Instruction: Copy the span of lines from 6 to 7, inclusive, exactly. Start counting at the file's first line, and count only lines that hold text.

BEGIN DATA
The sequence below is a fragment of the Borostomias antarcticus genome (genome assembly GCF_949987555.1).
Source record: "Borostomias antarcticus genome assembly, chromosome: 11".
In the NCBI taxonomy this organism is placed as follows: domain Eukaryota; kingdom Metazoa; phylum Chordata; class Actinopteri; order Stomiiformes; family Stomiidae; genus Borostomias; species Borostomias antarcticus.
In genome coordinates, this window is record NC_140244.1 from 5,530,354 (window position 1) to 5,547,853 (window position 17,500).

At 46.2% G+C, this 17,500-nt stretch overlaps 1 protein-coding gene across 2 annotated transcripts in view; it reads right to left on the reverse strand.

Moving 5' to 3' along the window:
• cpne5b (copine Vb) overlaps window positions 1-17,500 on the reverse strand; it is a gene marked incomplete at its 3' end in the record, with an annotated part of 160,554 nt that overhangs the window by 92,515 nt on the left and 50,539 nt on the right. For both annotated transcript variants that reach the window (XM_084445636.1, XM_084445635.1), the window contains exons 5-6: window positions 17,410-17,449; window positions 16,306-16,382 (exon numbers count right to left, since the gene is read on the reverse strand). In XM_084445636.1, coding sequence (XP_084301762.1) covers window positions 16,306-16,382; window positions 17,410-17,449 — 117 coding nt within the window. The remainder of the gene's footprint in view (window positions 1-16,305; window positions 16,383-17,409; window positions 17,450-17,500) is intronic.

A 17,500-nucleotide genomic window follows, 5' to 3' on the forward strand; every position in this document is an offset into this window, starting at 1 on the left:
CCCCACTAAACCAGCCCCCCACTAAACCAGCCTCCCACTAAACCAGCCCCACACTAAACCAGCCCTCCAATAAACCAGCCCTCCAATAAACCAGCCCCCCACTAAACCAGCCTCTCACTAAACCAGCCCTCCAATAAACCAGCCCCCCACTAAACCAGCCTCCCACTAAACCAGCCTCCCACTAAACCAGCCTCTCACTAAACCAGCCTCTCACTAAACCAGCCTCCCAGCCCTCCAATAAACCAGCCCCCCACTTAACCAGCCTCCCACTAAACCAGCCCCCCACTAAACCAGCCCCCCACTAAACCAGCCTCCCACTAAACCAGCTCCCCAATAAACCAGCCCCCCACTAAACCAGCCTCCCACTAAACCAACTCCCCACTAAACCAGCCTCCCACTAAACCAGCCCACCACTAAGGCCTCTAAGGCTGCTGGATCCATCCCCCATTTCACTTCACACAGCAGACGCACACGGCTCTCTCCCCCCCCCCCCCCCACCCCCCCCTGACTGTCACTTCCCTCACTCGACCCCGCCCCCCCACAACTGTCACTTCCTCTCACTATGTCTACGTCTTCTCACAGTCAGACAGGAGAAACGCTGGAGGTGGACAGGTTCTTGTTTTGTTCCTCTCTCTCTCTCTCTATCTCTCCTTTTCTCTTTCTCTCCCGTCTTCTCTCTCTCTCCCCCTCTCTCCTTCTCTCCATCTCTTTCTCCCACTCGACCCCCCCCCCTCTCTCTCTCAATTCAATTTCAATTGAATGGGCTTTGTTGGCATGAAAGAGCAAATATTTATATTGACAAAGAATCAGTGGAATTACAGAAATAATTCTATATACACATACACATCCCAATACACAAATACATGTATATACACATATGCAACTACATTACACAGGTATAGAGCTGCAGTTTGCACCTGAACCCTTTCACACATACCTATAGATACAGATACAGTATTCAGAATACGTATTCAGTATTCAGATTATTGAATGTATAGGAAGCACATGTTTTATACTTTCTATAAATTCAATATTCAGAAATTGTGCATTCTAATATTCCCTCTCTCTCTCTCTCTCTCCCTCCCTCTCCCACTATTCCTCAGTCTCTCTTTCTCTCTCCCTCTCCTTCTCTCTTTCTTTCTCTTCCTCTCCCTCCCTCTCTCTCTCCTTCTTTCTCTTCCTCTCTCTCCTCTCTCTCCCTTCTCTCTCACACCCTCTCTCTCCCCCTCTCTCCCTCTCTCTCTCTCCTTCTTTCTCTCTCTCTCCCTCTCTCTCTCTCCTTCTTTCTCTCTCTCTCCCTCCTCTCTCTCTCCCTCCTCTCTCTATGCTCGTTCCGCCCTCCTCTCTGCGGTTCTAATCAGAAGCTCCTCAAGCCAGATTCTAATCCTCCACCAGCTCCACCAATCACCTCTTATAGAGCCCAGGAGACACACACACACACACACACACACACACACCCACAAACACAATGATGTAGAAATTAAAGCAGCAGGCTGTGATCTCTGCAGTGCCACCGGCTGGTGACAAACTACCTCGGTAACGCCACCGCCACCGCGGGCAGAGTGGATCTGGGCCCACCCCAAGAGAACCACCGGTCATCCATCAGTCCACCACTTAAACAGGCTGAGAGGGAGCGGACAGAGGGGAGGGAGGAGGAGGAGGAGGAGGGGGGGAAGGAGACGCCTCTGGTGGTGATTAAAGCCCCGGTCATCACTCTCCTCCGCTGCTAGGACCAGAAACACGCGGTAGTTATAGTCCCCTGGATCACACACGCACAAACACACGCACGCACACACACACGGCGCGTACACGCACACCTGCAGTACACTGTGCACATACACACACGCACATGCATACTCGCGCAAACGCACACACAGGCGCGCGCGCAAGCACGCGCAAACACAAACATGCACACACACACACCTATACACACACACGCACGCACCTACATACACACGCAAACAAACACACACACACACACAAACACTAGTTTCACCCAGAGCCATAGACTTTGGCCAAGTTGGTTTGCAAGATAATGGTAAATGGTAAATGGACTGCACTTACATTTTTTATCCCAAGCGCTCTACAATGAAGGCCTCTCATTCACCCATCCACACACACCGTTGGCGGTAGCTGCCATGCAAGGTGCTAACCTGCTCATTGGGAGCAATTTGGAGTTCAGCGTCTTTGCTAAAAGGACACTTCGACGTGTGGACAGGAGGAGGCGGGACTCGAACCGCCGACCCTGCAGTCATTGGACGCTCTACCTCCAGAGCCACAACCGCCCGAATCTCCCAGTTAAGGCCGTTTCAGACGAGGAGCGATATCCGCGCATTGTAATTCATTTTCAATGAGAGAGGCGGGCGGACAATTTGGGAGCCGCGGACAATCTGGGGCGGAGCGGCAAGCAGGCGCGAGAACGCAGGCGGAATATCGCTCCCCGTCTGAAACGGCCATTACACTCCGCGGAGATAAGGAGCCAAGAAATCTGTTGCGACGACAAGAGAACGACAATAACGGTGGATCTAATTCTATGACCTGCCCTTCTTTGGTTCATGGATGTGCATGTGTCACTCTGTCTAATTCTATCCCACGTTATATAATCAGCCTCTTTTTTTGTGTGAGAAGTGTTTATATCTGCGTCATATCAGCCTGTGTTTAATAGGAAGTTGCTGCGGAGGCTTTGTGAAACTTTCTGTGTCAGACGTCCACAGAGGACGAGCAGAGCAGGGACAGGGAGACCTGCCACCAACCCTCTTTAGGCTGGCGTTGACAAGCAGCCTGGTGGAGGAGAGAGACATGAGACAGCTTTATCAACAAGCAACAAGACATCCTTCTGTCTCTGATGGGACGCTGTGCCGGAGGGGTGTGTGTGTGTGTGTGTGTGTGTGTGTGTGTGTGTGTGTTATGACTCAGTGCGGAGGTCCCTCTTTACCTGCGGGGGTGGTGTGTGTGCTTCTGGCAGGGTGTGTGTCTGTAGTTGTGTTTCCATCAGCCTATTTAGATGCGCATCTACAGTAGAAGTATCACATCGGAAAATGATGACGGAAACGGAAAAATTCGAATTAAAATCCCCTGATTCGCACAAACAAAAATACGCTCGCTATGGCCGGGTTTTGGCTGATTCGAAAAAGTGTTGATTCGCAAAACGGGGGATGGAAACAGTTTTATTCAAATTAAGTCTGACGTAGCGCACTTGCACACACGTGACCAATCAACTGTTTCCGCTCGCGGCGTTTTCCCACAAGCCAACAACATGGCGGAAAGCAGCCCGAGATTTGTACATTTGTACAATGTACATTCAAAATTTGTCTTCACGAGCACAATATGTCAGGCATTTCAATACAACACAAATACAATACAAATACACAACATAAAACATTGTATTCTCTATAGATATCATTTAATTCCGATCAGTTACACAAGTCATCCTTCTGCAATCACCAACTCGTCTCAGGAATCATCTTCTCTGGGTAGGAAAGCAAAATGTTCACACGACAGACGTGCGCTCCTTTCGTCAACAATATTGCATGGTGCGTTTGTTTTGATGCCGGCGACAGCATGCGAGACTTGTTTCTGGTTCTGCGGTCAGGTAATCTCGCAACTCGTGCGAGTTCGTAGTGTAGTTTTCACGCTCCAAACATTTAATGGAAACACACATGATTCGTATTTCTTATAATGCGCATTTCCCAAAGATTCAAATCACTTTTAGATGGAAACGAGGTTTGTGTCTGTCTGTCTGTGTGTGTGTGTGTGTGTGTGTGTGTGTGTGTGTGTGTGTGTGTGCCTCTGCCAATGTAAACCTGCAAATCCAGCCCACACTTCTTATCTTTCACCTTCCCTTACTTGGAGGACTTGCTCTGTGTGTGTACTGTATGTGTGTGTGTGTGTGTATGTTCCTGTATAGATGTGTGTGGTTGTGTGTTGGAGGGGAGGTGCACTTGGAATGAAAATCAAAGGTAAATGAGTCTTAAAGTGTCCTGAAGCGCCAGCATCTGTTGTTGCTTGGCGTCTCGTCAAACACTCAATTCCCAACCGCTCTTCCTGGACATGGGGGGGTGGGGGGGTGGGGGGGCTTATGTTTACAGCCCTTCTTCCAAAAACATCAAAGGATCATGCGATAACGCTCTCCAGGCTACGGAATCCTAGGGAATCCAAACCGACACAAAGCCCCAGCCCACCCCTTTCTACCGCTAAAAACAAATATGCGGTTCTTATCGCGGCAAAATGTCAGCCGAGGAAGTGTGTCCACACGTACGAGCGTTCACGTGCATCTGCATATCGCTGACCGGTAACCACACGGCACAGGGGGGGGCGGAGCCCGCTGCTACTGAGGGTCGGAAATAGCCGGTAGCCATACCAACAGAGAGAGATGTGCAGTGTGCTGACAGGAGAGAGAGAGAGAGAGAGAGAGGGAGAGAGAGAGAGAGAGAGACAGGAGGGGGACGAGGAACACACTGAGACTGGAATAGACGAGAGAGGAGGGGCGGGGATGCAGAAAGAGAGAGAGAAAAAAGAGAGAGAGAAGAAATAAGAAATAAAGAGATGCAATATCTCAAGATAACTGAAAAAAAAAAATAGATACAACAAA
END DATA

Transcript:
Moving 5' to 3' along the window:
• cpne5b (copine Vb) overlaps window positions 1-17,500 on the reverse strand; it is a gene marked incomplete at its 3' end in the record, with an annotated part of 160,554 nt that overhangs the window by 92,515 nt on the left and 50,539 nt on the right. For both annotated transcript variants that reach the window (XM_084445636.1, XM_084445635.1), the window contains exons 5-6: window positions 17,410-17,449; window positions 16,306-16,382 (exon numbers count right to left, since the gene is read on the reverse strand). In XM_084445636.1, coding sequence (XP_084301762.1) covers window positions 16,306-16,382; window positions 17,410-17,449 — 117 coding nt within the window. The remainder of the gene's footprint in view (window positions 1-16,305; window positions 16,383-17,409; window positions 17,450-17,500) is intronic.